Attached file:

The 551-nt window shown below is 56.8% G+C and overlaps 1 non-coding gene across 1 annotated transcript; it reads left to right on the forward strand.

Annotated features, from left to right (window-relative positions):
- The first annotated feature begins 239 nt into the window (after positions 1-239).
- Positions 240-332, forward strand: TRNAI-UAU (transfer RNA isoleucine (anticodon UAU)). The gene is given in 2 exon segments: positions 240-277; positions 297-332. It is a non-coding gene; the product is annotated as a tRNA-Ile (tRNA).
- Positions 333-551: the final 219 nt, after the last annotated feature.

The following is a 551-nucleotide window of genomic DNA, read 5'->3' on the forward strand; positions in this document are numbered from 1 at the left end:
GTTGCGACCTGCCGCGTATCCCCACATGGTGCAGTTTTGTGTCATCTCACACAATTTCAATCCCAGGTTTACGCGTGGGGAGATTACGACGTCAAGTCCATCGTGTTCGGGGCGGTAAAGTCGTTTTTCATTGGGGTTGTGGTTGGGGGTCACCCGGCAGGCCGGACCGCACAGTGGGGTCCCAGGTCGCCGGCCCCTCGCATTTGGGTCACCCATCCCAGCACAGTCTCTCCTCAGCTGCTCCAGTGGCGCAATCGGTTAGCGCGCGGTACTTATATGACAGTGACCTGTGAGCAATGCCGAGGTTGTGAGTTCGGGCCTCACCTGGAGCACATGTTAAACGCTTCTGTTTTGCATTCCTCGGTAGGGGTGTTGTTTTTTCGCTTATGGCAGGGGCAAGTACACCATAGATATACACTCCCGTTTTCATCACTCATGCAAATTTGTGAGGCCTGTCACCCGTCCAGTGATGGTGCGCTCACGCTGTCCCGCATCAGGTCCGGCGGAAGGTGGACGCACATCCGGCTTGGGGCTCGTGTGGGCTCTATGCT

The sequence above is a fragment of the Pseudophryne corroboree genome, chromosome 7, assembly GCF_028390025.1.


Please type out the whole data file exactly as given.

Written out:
The 551-nt window shown below is 56.8% G+C and overlaps 1 non-coding gene across 1 annotated transcript; it reads left to right on the forward strand.

Annotated features, from left to right (window-relative positions):
- The first annotated feature begins 239 nt into the window (after positions 1-239).
- Positions 240-332, forward strand: TRNAI-UAU (transfer RNA isoleucine (anticodon UAU)). The gene is given in 2 exon segments: positions 240-277; positions 297-332. It is a non-coding gene; the product is annotated as a tRNA-Ile (tRNA).
- Positions 333-551: the final 219 nt, after the last annotated feature.

The following is a 551-nucleotide window of genomic DNA, read 5'->3' on the forward strand; positions in this document are numbered from 1 at the left end:
GTTGCGACCTGCCGCGTATCCCCACATGGTGCAGTTTTGTGTCATCTCACACAATTTCAATCCCAGGTTTACGCGTGGGGAGATTACGACGTCAAGTCCATCGTGTTCGGGGCGGTAAAGTCGTTTTTCATTGGGGTTGTGGTTGGGGGTCACCCGGCAGGCCGGACCGCACAGTGGGGTCCCAGGTCGCCGGCCCCTCGCATTTGGGTCACCCATCCCAGCACAGTCTCTCCTCAGCTGCTCCAGTGGCGCAATCGGTTAGCGCGCGGTACTTATATGACAGTGACCTGTGAGCAATGCCGAGGTTGTGAGTTCGGGCCTCACCTGGAGCACATGTTAAACGCTTCTGTTTTGCATTCCTCGGTAGGGGTGTTGTTTTTTCGCTTATGGCAGGGGCAAGTACACCATAGATATACACTCCCGTTTTCATCACTCATGCAAATTTGTGAGGCCTGTCACCCGTCCAGTGATGGTGCGCTCACGCTGTCCCGCATCAGGTCCGGCGGAAGGTGGACGCACATCCGGCTTGGGGCTCGTGTGGGCTCTATGCT

The sequence above is a fragment of the Pseudophryne corroboree genome, chromosome 7, assembly GCF_028390025.1.